It is always what it is. And you have to go through whatever you have to go through.
A friend had booked for us to watch Anu Menon’s beautiful, beautiful film Waiting last evening. Everything about the movie is so endearing and uplifting – the story, the script, the screenplay, the dialogues, the music and, above all, the brilliant performances by Naseerudin Shah and Kalki Koechlin. I don’t want to talk about the film’s plot so as not to spoil the viewing experience for readers who have not yet watched the film. But instead I want to share what we can learn about Life from Waiting, the movie, and how we can live our Life better while waiting…!
Actually, if you pause to reflect on Life, isn’t it all about waiting; from the time you are born, for your impending, inevitable death? As you wait, you are so consumed by the material pursuits that you indulge in – driven by your wants and social conditioning – that you have missed this point that Life – and living – is nothing but waiting for death. So, when Life gives you a zor ka jhatka that brings a twist to your fairy tale – a relationship issue, a career or business challenge, an irreparable health condition, someone’s death – you begin to want to understand the most inscrutable – Life itself! But because you are so used to having lived Life your way, and are so accustomed to everything being reasoned so logically, you begin with denial, resisting any disruptive – often irrational, illogical – change that comes your way. Your denying the existence of a problem doesn’t make it go away though. The problem persists. So, you ask, partly in anger, partly in grief, partly in helplessness, why, why me? But the problem still persists. You rage on angrily, thinking your aggression can drive your problem away. When this approach doesn’t work, insecurity and fear creep in. Because that which you can’t make sense of always scares you. But fear only cripples you and holds you hostage – and if you are not aware, it can push you into a dark abyss called depression. When after repeatedly banging your head against a wall, when after desperately seeking answers, after trying to rationally, logically analyze your situation, when you find yourself in a no-go, you grudgingly begin to appreciate that between you and Life, you are less powerful. That’s when acceptance comes in. While accepting a problem – your Life for what it is – does not either solve the problem or get rid of it, it sure does help you deal with it better. It is only through facing Life can you live it more meaningfully. So, Waiting, the movie, really helps you understand that you too can be Zen – attaining that seemingly elusive state of equanimity – by accepting your Life for what it is. It teaches you that, while Life is a wait, from birth, for death, there are two possible dimensions to that wait – waiting for you to awaken to your Zen and waiting for death in that awakened, transcendental, Zen state!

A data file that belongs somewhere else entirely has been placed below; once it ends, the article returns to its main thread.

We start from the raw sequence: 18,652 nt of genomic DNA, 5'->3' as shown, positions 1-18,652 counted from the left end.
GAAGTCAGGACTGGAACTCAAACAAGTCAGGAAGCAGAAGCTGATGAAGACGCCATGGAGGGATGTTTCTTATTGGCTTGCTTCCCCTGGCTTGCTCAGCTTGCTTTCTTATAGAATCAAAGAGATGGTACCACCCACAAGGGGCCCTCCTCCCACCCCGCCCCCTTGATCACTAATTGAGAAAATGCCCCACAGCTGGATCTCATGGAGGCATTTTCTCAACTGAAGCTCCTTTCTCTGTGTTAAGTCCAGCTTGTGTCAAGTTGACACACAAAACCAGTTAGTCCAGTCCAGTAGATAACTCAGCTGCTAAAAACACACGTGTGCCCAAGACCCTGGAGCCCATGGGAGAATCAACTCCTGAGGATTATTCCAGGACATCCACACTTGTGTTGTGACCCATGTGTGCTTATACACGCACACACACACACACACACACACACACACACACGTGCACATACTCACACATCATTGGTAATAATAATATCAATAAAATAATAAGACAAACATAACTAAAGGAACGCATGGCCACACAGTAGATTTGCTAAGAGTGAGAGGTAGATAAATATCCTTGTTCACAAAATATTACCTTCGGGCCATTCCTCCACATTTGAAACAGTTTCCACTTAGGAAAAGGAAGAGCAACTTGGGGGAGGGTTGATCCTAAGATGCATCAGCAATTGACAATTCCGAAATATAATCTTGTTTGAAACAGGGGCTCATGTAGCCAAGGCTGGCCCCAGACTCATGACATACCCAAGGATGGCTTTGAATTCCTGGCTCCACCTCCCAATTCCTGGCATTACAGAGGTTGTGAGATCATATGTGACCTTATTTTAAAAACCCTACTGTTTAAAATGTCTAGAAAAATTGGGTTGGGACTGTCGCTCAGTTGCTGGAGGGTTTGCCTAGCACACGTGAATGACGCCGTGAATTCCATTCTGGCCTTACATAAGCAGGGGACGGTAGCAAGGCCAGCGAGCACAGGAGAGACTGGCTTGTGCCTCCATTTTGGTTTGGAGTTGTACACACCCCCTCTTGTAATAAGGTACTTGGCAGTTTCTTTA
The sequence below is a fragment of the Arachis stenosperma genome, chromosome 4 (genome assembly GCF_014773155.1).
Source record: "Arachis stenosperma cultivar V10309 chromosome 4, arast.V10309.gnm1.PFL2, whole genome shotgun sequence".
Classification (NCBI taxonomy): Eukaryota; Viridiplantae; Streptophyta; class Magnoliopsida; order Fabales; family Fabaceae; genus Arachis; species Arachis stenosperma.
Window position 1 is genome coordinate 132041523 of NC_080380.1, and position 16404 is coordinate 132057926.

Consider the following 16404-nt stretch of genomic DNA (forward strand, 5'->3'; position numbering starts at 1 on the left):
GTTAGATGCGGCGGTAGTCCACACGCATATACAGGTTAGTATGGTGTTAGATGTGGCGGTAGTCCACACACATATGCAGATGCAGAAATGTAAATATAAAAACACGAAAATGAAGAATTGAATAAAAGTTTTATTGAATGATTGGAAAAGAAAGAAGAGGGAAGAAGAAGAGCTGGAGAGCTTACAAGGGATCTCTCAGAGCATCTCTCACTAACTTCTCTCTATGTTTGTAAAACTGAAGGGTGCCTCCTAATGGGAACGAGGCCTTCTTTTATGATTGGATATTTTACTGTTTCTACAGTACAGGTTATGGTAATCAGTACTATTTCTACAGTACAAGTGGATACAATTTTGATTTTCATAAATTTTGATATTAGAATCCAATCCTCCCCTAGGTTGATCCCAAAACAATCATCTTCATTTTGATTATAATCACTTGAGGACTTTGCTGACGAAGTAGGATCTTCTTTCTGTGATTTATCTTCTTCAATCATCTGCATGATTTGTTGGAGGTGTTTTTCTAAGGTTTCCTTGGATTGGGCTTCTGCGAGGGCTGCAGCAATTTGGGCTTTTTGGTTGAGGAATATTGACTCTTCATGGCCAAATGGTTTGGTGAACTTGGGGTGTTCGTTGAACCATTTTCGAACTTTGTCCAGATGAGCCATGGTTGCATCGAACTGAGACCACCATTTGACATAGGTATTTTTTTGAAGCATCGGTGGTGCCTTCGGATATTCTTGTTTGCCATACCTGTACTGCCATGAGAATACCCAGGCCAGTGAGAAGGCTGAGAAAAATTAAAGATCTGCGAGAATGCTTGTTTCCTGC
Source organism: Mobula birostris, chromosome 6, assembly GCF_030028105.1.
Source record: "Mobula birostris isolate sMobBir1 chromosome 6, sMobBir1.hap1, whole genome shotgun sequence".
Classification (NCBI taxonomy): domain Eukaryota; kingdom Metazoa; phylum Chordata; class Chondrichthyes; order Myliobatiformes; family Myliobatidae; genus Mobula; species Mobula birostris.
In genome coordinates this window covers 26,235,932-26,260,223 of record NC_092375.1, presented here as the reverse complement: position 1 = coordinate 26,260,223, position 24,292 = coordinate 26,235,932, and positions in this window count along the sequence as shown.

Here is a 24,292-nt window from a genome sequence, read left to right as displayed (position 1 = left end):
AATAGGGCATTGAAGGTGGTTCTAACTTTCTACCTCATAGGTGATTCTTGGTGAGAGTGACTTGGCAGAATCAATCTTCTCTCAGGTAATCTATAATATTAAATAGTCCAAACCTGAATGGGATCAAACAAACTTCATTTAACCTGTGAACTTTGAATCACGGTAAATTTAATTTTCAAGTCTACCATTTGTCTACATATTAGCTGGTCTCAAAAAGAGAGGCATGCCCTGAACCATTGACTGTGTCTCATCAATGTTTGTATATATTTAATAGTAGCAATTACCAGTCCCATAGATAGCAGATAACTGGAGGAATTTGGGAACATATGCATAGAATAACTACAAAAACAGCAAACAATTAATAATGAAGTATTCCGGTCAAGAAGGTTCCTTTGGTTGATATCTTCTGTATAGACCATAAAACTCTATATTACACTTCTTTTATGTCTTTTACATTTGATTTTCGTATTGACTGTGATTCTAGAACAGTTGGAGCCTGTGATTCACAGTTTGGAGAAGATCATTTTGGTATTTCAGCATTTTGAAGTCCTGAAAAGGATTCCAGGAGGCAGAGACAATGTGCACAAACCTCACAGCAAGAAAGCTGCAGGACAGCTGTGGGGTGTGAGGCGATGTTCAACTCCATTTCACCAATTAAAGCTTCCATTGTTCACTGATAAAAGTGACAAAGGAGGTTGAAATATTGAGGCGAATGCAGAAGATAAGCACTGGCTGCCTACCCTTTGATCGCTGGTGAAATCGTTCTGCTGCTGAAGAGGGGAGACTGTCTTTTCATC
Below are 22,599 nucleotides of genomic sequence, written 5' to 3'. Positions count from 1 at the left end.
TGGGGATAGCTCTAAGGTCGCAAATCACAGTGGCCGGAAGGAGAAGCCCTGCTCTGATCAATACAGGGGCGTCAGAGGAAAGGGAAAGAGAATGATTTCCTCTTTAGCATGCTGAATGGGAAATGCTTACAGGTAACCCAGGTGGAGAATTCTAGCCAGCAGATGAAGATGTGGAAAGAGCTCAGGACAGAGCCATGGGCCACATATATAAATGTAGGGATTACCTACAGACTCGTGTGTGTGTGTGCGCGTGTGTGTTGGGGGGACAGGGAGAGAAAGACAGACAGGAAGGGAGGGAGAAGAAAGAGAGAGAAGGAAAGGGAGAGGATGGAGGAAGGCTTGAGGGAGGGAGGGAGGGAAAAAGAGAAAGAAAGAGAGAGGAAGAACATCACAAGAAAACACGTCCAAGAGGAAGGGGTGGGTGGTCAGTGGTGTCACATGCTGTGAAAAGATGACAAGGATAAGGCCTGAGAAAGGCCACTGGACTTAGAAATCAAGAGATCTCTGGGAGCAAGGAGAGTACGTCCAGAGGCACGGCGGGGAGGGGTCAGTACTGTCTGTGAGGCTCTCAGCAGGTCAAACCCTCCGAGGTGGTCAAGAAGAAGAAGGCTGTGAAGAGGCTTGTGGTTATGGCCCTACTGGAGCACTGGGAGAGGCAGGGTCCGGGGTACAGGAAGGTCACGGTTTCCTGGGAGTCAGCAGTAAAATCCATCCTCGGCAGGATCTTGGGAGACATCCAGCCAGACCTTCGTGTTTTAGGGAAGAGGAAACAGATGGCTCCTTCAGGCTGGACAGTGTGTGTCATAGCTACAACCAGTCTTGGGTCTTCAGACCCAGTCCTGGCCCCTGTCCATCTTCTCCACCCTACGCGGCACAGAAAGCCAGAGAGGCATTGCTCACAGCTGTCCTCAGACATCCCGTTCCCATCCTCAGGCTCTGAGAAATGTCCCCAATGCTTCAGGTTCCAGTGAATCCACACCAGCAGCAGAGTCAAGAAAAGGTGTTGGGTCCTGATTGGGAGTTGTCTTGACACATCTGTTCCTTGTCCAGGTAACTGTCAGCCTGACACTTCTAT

Yet, as Ankur Tewari’s lyrics in Waiting’s ‘Zara Zara’ song, sung so soulfully by Kavita Seth and Vishal Dadlani to Mikey McCleary’s music, remind us, it is a slow process. This awakening. This evolution, this arriving at your state of Zen. It happens with the passage of time. It happens slowly through each experience that you encounter, endure and overcome in Life. It happens as an integral process of the journey of Life. But it happens for sure – for each of us, in our own unique ways. In this time you do realize, one way or the other, that only you have to bear your cross in Life, going through what you have to go through, for no one else can or will do it for you! Finally, when you arrive at your personal, individual state of Zen, you realize that the waiting is what makes Life beautiful and meaningful. That’s when you stop waiting for the inevitable end. Instead, you start living, than merely existing, while waiting!